The protected mode in the x86 architecture

Modern operating systems would not be possible without the ability of a CPU to execute code at different privilege levels. This feature became available for mainstream PCs in the early eighties, when Intel introduced its 80286 and 80386 CPUs, and was readily employed by operating systems like Windows 3.11 and, of course, Linux, which Linus … Continue reading The protected mode in the x86 architecture

Interrupts – the heartbeat of a Unix kernel

Modern operating systems are mostly event driven - network cards receive packets, users hit keys or a mouse buttons, built-in timer create events or data arrives from a hard drive. To be able to process these events, a CPU needs a mechanism to stop whatever it is currently doing and run some code designed to … Continue reading Interrupts – the heartbeat of a Unix kernel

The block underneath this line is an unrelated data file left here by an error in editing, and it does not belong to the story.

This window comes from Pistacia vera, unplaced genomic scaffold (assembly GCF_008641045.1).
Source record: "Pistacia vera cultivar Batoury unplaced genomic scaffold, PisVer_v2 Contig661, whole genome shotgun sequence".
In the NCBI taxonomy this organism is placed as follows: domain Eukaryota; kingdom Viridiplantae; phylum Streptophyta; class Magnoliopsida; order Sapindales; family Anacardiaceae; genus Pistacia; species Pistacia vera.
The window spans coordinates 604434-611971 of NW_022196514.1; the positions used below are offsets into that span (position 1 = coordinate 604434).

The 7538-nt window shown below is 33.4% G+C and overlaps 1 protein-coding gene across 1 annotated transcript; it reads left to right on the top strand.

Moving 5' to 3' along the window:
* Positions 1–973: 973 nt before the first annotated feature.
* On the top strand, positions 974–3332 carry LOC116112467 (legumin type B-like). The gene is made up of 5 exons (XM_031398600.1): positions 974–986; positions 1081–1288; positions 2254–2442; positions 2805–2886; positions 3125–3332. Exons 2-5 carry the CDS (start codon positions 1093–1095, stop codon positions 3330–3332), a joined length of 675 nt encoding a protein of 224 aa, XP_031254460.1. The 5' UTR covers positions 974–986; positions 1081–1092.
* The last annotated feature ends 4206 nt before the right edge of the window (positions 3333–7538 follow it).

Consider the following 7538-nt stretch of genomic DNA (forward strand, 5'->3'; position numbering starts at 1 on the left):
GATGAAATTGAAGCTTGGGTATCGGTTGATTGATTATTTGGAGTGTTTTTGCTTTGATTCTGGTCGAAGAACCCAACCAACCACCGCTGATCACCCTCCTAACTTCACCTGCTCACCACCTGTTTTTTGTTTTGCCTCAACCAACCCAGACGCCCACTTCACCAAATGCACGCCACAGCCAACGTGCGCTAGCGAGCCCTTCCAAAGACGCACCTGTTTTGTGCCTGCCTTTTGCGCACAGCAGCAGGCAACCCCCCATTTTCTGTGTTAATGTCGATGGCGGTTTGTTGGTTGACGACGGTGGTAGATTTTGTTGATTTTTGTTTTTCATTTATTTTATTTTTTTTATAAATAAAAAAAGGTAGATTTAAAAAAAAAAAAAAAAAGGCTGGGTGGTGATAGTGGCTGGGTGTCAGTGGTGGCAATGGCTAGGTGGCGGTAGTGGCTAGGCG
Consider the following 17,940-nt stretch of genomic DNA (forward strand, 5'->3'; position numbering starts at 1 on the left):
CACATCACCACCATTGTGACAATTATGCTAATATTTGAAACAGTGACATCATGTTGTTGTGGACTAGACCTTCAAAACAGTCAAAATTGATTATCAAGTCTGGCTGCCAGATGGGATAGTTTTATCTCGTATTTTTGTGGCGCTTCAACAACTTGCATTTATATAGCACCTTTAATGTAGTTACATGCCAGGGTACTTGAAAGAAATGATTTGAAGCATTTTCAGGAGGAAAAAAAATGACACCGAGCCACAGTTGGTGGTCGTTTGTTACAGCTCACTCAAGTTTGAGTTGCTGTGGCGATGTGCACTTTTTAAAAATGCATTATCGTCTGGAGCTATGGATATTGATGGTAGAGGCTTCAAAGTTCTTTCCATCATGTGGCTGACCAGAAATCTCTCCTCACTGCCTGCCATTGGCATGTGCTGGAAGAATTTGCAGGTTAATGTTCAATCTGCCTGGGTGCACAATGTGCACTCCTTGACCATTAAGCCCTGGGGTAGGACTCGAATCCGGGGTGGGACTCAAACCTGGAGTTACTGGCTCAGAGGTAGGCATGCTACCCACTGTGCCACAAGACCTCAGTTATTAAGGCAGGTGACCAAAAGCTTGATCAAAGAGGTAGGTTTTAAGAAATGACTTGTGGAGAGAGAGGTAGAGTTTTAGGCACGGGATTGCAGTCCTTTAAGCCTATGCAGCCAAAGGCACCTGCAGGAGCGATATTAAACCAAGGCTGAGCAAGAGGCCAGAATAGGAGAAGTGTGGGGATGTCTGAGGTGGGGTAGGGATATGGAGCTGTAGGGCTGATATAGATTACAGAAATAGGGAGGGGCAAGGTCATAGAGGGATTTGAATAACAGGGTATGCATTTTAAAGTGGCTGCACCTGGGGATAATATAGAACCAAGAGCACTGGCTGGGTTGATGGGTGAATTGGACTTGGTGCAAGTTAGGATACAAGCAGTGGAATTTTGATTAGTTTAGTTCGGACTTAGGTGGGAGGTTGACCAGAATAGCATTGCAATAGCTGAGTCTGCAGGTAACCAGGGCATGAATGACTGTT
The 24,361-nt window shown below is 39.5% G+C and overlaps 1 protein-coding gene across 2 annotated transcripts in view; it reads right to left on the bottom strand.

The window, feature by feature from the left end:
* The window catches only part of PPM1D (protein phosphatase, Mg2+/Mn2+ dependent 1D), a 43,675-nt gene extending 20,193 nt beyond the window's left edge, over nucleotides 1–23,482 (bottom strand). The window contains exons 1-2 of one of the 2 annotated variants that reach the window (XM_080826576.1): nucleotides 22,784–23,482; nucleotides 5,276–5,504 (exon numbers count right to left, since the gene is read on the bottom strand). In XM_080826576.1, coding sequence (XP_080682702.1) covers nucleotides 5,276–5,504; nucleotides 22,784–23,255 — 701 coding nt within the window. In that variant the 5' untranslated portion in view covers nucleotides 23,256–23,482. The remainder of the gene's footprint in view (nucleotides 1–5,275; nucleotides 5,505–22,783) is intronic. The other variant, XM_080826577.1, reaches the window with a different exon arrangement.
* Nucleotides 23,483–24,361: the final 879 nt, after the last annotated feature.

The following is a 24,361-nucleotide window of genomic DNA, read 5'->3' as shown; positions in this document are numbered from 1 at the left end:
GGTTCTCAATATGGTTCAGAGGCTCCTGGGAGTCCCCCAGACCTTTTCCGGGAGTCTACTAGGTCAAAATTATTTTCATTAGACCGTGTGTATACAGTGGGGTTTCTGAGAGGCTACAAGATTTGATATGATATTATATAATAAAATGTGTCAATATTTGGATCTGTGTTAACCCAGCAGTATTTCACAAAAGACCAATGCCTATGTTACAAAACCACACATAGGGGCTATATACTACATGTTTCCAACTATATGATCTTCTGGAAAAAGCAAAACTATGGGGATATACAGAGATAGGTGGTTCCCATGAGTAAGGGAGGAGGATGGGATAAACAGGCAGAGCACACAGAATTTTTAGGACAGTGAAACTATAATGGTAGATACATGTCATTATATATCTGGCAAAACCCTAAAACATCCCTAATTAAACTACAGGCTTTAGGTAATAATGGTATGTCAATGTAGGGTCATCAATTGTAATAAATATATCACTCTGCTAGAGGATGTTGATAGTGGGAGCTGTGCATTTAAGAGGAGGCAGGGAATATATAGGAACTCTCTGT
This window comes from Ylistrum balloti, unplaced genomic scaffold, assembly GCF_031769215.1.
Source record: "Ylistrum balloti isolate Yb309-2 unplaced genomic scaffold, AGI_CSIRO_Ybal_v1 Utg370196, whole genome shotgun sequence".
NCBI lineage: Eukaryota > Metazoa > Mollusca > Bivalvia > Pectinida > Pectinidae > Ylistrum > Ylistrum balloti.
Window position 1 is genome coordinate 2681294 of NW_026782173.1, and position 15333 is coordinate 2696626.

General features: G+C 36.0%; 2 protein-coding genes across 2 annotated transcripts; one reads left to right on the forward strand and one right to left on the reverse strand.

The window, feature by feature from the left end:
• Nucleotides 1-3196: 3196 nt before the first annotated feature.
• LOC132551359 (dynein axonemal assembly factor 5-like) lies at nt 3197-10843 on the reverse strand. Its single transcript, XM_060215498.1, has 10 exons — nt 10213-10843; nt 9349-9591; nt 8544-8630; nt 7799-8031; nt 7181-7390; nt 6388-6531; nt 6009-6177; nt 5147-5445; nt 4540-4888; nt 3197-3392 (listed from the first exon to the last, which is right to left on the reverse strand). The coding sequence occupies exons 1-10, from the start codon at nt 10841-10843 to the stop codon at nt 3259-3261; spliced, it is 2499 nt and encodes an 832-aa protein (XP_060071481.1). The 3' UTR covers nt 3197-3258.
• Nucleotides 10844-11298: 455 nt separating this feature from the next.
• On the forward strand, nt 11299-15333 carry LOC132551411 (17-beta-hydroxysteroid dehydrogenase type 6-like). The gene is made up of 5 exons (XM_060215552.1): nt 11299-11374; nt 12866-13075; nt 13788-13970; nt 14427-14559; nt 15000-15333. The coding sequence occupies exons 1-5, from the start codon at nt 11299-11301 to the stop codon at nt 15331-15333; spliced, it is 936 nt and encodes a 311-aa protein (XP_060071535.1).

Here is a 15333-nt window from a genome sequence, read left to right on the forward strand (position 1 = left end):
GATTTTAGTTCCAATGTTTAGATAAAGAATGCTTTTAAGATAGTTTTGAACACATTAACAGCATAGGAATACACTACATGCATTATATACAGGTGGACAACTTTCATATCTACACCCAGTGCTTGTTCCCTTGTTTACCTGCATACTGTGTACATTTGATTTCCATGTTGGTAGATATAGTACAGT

Get your kernel going – the boot process

Most careers in operating system development probably start with a seemingly simple task - produce a program that, at start time, takes full control of a computer and prepares for the execution of the actual operating system, i.e. boot the computer. It turns out, however, that - thanks to the complexity of modern x86 based … Continue reading Get your kernel going – the boot process

Networking basics – the layered networking model

Recently, I picked up an old project of mine - implementing a Unix like operating kernel from scratch. I will post more on this later, but one of the first things I stumbled across when browsing my old code and my old documentation was the networking stack. I used this as an opportunity to refresh … Continue reading Networking basics – the layered networking model